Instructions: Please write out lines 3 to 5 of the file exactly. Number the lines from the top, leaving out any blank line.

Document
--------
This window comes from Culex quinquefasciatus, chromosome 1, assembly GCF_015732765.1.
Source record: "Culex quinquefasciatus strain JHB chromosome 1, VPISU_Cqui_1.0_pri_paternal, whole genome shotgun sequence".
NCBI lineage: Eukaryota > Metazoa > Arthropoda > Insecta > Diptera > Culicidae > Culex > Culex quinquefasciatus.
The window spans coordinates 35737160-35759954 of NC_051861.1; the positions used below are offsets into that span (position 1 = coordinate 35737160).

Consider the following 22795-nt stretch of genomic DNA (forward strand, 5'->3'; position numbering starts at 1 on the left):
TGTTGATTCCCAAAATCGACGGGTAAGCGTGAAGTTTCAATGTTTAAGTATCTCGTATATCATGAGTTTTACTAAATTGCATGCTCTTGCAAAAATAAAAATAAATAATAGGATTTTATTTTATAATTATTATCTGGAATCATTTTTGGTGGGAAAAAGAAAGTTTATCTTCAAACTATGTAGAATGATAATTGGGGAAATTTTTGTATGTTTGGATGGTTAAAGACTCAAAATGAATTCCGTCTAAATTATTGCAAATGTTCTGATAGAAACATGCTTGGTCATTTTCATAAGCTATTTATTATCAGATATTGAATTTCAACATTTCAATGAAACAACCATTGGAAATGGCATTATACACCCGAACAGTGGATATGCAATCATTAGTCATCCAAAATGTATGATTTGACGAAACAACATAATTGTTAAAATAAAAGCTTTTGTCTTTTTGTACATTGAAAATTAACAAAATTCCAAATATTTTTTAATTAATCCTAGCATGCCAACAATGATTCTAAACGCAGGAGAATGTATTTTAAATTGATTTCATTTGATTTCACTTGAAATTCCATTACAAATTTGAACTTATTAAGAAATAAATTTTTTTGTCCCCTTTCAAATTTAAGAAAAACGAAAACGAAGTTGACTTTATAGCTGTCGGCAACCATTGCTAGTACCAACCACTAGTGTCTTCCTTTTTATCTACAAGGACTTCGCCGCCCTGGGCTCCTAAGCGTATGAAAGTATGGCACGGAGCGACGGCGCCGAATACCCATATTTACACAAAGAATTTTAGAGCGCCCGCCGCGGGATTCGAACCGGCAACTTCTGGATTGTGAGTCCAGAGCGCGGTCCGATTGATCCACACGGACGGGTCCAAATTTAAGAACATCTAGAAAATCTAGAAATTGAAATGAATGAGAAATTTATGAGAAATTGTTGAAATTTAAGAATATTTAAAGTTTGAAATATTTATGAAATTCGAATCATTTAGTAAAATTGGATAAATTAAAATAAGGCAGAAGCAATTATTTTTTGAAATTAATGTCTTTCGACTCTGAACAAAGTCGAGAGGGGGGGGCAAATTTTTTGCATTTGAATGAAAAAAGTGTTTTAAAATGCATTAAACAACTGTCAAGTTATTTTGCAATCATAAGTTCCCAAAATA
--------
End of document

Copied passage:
NCBI lineage: Eukaryota > Metazoa > Arthropoda > Insecta > Diptera > Culicidae > Culex > Culex quinquefasciatus.
The window spans coordinates 35737160-35759954 of NC_051861.1; the positions used below are offsets into that span (position 1 = coordinate 35737160).

Consider the following 22795-nt stretch of genomic DNA (forward strand, 5'->3'; position numbering starts at 1 on the left):